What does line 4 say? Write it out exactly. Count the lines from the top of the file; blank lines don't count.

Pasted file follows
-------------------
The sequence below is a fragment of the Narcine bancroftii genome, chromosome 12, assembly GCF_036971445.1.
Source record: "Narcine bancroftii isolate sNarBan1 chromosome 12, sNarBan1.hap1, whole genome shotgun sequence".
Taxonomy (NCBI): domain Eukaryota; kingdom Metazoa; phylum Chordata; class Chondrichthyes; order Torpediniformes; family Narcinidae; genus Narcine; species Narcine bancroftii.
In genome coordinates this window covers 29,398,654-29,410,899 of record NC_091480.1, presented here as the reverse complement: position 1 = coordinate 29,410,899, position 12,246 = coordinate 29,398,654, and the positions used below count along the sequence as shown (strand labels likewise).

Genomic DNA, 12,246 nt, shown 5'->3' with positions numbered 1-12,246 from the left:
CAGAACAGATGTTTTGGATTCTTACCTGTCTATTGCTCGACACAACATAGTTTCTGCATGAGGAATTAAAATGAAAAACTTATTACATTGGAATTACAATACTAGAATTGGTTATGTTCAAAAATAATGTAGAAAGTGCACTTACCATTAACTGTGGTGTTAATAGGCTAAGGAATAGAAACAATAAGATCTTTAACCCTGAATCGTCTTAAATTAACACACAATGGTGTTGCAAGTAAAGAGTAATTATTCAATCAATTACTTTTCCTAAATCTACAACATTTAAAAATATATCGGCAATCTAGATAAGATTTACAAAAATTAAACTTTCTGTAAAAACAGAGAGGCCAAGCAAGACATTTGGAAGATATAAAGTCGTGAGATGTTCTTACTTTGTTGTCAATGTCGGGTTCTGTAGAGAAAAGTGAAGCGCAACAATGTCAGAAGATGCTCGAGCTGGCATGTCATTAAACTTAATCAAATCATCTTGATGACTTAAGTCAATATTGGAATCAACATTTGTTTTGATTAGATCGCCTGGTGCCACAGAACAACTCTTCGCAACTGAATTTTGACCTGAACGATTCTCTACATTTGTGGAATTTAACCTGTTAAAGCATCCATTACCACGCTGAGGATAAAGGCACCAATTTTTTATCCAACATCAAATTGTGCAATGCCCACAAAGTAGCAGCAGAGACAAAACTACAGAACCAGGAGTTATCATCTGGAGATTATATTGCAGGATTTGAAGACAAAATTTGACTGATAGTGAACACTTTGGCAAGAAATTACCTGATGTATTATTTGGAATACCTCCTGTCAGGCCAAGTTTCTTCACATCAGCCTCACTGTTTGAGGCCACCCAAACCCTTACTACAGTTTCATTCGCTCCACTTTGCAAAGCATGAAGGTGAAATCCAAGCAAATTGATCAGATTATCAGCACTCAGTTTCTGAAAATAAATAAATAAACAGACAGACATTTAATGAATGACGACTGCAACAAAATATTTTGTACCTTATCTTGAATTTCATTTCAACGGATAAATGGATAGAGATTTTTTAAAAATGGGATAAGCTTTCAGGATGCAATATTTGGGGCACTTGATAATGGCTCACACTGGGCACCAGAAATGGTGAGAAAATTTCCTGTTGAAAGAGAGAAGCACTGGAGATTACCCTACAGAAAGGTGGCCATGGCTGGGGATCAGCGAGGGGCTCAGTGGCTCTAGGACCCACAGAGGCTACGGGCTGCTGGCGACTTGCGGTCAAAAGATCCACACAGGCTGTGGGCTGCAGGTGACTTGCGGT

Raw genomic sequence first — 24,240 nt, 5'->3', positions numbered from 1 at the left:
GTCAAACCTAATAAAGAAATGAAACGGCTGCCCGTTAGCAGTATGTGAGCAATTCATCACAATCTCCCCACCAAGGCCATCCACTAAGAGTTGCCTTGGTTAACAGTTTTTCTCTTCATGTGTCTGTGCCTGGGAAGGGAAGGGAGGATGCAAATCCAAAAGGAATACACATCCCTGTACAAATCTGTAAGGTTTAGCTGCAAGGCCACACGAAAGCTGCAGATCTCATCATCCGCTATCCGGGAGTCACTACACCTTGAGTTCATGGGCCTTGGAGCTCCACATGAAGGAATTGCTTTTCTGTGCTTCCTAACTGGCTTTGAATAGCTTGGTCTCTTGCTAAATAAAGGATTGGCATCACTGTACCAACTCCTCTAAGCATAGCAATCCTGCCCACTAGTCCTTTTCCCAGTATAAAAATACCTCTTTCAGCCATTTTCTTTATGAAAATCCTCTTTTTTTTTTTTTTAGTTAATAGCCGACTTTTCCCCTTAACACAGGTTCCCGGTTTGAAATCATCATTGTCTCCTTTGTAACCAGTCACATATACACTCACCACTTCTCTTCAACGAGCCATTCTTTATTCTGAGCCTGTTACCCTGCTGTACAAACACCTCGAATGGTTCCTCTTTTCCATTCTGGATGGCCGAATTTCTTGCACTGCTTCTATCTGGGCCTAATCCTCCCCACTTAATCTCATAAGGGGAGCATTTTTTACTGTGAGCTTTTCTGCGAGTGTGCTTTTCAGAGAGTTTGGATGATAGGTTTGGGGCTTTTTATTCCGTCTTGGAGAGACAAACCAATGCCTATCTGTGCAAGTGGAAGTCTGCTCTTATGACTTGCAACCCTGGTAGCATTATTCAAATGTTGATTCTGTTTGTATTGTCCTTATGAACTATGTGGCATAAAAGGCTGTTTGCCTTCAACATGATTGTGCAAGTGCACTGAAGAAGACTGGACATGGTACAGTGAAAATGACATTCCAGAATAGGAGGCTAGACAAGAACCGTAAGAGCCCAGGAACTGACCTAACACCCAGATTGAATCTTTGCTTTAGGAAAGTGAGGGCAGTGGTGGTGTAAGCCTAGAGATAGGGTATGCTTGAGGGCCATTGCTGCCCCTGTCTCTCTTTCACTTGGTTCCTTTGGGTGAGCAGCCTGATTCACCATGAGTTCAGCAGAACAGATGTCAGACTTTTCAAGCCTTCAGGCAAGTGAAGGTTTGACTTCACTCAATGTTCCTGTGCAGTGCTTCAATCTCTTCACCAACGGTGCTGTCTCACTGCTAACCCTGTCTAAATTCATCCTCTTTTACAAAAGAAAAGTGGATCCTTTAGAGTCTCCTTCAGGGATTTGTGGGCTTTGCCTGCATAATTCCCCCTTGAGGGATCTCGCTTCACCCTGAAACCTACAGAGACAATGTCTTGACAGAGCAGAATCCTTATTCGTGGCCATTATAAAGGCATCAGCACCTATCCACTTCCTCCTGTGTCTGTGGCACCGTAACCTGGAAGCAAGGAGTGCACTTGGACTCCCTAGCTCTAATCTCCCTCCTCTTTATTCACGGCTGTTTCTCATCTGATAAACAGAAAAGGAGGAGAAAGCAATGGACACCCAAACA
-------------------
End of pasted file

In genome coordinates this window covers 29,398,654-29,410,899 of record NC_091480.1, presented here as the reverse complement: position 1 = coordinate 29,410,899, position 12,246 = coordinate 29,398,654, and the positions used below count along the sequence as shown (strand labels likewise).